Do Flats get Damaged?

Do flats get damaged? You bet. Sometimes its Mother Nature at work. Wind, super moon tides, tropical depressions, hurricanes, all take a toll. And they can change a flat overnight, believe me. I’ve seen it happen. But other times the damage is man-made. That’s right we’re to blame.

Prop scars are the most common type of man-made damage. We have all seen them. Hell, on some flats they crisscross all over the place. Captains misjudges the water depth and next thing you know the prop starts digging a path across the bottom, often ripping up long strips of turtle grass. Not good. Not good at all. Turtle grass is a life link on the flats. Its critically important. And those grass scars can take twenty years to heal. Two decades!

Yesterday I came across the biggest man-made damage I’ve seen in a long time. I’m paddling along the sandbar, when I saw a dark patch up ahead where none existed before. Ummmm. As I got closer I climbed out and took a better look. It was a deep hole in the sandbar. Damn. Meteorite maybe?

Do flats get Damaged?

Naaa. Apparently some captain tried to exit the flat by crossing the sandbar. (In the picture he was traveling from right to left.) Well the tide wasn’t deep enough. The red arrow on the right points to his approaching prop scar through the turtle grass. Out of the picture on the extreme right, there is a hole were his prop first banged bottom. It tells me the motor popped up on impact. But that didn’t save our intrepid captain. Oh no, he was traveling fast. So the boat’s forward speed propelled it up on top of the sandbar, where it ran aground. My, my. Problems in paradise.

The left hand red arrow tell us what happened next. Stuck on the sandbar, our skillful captain decide the best course of action was to jam the throttle wide open, hoping his motor would vault his crazy-ass over the bar. Sorry, captain no way. Instead the motor just burned a hole in the sandbar. It must have been a lovely sight. Just imagine his outboard sent up a rooster tail of mud and sand half way to the sky. Probably visible for a mile or more.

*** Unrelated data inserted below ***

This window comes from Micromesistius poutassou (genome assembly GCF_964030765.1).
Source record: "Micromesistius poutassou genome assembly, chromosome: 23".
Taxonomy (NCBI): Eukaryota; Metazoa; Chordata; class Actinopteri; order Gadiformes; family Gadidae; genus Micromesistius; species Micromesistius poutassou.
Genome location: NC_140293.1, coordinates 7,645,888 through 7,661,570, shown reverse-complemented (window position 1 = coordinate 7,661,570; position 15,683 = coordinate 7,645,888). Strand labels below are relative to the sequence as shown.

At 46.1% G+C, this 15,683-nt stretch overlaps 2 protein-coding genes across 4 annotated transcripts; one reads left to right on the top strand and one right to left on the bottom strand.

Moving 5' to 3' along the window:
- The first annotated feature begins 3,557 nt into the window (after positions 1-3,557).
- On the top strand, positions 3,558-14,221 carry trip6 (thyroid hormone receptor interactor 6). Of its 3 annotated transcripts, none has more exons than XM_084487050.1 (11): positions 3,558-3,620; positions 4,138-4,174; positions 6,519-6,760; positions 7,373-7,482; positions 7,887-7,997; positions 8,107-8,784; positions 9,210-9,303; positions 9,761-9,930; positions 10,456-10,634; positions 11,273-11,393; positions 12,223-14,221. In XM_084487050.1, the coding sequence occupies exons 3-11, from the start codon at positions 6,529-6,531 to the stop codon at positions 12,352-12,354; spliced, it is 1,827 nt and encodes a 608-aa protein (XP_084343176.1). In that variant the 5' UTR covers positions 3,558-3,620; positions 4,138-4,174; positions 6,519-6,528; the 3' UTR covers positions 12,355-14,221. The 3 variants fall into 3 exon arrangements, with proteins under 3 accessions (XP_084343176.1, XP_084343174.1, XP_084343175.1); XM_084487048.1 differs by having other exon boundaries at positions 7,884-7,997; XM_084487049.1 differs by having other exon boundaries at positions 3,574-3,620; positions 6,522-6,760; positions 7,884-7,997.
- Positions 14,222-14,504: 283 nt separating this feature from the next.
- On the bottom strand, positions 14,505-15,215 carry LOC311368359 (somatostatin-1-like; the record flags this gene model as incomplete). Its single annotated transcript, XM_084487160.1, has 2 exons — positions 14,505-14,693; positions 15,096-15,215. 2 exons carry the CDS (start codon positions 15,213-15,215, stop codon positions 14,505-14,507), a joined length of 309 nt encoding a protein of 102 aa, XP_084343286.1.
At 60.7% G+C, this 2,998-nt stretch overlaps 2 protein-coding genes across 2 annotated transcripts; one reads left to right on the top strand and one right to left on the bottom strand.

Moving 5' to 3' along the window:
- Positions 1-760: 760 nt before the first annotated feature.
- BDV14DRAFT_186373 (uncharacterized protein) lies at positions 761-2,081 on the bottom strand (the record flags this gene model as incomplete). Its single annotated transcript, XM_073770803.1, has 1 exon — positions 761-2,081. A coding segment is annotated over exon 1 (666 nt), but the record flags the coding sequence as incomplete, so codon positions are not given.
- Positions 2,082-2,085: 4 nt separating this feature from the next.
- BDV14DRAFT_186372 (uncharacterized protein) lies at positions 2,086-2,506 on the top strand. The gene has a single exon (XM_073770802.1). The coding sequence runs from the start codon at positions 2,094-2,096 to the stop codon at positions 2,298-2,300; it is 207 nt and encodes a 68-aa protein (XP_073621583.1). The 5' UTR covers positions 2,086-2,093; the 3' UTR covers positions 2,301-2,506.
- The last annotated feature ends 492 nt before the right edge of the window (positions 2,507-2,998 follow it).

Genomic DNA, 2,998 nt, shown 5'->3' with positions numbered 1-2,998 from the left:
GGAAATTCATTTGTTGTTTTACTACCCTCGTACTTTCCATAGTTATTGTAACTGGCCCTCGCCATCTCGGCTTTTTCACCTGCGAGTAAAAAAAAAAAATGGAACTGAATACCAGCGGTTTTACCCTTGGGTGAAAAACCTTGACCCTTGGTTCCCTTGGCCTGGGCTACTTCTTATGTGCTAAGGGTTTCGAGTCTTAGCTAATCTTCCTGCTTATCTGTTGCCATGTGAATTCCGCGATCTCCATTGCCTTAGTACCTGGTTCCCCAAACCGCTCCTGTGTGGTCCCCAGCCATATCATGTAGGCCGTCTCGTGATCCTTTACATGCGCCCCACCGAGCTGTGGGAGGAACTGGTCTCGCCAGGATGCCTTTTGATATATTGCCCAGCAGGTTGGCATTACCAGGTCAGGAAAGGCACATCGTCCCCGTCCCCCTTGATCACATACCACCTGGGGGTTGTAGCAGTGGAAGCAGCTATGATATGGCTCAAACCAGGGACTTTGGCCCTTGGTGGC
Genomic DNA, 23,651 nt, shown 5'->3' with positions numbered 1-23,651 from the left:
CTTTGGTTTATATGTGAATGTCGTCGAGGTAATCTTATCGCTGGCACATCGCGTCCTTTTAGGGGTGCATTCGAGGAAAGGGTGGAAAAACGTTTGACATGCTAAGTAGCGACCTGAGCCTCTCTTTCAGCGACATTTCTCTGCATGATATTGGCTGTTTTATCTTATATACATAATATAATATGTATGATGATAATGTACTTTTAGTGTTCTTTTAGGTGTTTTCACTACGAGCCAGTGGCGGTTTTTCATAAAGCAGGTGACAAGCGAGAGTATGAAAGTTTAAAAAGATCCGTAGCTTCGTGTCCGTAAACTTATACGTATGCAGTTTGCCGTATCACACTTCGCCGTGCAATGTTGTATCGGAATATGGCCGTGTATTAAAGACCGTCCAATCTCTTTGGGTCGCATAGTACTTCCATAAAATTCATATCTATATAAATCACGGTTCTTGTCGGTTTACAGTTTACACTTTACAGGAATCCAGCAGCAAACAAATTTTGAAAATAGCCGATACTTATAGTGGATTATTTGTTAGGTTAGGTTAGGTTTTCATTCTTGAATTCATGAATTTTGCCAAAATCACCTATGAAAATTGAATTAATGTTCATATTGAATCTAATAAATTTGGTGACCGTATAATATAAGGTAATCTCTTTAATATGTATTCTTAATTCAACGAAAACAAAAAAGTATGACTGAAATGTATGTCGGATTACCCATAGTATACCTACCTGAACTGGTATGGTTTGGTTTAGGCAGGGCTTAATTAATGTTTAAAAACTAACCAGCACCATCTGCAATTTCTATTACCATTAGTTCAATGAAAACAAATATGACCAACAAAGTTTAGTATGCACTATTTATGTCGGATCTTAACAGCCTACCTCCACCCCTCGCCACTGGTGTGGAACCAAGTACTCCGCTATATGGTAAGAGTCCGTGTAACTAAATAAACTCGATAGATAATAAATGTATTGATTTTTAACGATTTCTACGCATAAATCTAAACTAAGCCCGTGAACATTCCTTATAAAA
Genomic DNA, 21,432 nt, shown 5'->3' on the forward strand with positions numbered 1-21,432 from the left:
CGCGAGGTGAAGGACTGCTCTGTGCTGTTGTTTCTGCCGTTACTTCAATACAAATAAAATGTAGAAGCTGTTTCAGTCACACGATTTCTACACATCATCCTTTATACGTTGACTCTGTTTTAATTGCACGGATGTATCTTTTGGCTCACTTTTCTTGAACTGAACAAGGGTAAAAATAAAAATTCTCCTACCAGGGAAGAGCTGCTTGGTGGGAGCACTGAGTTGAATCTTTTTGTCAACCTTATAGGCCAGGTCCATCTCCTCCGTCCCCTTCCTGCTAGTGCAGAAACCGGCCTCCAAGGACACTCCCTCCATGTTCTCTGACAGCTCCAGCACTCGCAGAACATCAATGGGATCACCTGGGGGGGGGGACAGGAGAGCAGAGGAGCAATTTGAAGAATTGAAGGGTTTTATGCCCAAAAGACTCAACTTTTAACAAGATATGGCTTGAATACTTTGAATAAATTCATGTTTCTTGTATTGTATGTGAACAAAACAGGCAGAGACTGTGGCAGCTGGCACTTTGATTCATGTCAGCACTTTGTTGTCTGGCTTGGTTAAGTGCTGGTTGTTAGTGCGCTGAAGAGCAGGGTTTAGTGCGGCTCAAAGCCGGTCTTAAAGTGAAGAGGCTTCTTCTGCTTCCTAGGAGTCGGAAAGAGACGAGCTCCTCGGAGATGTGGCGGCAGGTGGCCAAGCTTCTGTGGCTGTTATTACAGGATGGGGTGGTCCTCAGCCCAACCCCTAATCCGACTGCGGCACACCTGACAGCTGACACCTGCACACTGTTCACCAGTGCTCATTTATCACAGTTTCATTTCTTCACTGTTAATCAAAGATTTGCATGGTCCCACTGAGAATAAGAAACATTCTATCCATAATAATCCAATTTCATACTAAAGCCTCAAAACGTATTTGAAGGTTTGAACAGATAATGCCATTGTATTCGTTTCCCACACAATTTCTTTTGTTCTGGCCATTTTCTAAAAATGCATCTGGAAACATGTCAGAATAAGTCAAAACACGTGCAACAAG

So how big is this hole in the bar? Its approximately 14 feet in diameter. Man oh man. This knucklehead spent some time, and gas on this misadventure. Good going captain. You’re an ace. And get this, the hole is five stinking feet deep! That’s right five feet deep. Incredible. The only good news is this: there is no exit mark. He never made it over the bar, and likely had to get help. Believe me he needs help.




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2 Responses to Do Flats get Damaged?

  1. Andy Moreno says:

    I thought about this some more and got angry. Anyone seeing this type of behavior should get the boat number and a picture if possible and report the incident to the FWC.

    • Ed Mitchell says:

      I understand your anger. This is environmental vandalism, pure and simple. And it goes on all too often. We desperately need a “pole and troll” zone on our flats. Yes that idea will piss off many boaters and require great political pressure to implement and enforce, but its the only thing that will work. I mention in my post that it can take a decade or more to heal those scars in the grass. Sad but true.

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